Washington: Thirty-five years after Richard Nixon testified secretly to a grand jury investigating Watergate, a group of historians has launched a legal bid to make public what the president said under oath about the break-in that drove him from office.
Nixon was interviewed near his home in San Clemente, California, for 11 hours on June 23-24, 1975, 10 months after he resigned. It was the first time a former US president had testified before a grand jury, but the 297-page transcript remains sealed from the public.
The historians have filed a petition before Chief Judge Royce Lamberth of US District Court in Washington arguing the historical significance outweighs arguments for secrecy with the investigations long over and Nixon dead for 16 years.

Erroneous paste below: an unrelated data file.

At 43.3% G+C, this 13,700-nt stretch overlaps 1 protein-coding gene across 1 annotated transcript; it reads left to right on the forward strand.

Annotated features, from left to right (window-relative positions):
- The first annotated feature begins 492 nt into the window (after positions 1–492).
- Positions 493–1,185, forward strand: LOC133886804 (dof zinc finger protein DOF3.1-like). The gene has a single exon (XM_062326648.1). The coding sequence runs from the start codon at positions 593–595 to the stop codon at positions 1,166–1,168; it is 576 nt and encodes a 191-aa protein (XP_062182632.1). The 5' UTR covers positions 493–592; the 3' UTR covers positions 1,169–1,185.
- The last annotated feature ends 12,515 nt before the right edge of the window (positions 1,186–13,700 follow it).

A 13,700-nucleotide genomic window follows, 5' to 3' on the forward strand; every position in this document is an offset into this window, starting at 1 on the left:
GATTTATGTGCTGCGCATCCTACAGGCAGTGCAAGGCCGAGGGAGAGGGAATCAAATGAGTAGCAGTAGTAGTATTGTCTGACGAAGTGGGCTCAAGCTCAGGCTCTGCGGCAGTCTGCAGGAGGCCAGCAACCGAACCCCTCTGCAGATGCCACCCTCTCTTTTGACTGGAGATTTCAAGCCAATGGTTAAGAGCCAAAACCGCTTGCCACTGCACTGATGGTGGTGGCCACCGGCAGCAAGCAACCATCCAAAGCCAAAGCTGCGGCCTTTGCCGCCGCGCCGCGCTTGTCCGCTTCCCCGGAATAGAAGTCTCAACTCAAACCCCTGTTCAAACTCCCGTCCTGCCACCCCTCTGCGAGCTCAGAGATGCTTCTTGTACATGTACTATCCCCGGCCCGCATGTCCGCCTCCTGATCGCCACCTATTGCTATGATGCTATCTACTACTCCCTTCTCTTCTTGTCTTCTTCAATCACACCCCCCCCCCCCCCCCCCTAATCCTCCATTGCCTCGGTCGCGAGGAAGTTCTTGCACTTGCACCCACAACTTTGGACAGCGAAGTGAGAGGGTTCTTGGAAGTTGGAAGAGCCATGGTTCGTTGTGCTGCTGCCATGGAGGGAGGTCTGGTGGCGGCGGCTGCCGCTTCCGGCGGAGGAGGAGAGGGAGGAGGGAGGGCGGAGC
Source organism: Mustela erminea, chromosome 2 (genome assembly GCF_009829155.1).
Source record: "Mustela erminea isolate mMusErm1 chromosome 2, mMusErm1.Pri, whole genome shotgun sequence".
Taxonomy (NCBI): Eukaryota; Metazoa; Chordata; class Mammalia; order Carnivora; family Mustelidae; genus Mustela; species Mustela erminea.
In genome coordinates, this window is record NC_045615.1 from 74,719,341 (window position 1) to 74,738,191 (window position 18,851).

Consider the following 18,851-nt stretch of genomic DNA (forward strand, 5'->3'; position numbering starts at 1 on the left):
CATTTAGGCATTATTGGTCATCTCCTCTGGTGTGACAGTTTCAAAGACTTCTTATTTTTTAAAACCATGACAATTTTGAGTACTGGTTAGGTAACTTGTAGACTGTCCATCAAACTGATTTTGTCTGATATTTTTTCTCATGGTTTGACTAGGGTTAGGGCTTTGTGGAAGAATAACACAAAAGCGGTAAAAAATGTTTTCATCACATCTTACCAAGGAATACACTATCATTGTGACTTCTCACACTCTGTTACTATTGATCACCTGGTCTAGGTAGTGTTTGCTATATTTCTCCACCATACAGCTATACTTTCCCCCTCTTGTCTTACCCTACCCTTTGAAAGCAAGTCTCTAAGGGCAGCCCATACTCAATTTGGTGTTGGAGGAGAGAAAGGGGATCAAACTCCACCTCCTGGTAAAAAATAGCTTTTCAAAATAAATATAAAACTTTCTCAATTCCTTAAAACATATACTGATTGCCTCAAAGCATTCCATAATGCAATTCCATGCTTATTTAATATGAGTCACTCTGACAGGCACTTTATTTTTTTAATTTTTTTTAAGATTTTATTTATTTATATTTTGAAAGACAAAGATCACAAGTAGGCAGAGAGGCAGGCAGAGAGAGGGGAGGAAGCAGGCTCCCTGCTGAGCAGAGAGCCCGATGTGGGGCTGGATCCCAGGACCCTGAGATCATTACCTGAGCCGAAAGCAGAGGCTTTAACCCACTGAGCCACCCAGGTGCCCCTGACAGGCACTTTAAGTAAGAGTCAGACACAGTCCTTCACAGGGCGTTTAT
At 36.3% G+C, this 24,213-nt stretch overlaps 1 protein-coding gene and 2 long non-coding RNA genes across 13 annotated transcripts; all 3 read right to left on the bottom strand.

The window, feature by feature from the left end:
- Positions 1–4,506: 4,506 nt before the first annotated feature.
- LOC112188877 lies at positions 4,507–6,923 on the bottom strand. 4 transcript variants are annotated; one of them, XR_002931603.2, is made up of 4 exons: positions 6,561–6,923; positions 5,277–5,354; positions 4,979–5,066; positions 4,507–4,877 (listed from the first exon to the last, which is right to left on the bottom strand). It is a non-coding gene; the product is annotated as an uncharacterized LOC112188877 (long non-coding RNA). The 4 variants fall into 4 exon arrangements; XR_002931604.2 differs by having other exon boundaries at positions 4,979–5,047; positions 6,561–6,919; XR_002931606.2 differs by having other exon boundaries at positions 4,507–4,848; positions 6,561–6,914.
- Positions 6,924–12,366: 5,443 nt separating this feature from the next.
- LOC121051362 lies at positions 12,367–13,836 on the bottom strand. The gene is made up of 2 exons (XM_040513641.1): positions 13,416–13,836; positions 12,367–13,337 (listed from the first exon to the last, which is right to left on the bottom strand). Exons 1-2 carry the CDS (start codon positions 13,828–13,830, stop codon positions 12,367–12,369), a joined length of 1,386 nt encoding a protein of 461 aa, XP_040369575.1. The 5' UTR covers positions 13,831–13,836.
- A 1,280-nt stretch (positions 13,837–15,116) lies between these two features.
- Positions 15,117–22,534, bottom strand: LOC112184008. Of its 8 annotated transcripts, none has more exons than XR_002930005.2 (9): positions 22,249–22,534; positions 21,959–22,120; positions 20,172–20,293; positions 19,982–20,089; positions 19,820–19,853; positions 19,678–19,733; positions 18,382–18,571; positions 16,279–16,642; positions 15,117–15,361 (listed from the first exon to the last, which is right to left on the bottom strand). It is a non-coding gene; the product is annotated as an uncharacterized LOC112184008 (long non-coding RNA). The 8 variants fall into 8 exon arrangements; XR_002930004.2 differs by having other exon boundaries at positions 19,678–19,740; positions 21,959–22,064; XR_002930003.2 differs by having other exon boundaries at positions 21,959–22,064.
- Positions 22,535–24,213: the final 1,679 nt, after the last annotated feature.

They argue that unsealing the interview could help clarify matters still under debate about Nixon`s knowledge of the break-in at Democratic party headquarters at the Watergate office complex in Washington and his role in the effort to prevent the crime from being tied to the White House.
Five burglars, one of whom said he formerly worked for the Central Intelligence Agency, broke into the headquarters of the Democratic National Committed on June 17, 1972, apparently to install clandestine electronic monitoring devices.
The burglary led to evidence of widespread wrongdoing within the Nixon White House and the eventual demise of the administration with Nixon`s resignation on August 08, 1974.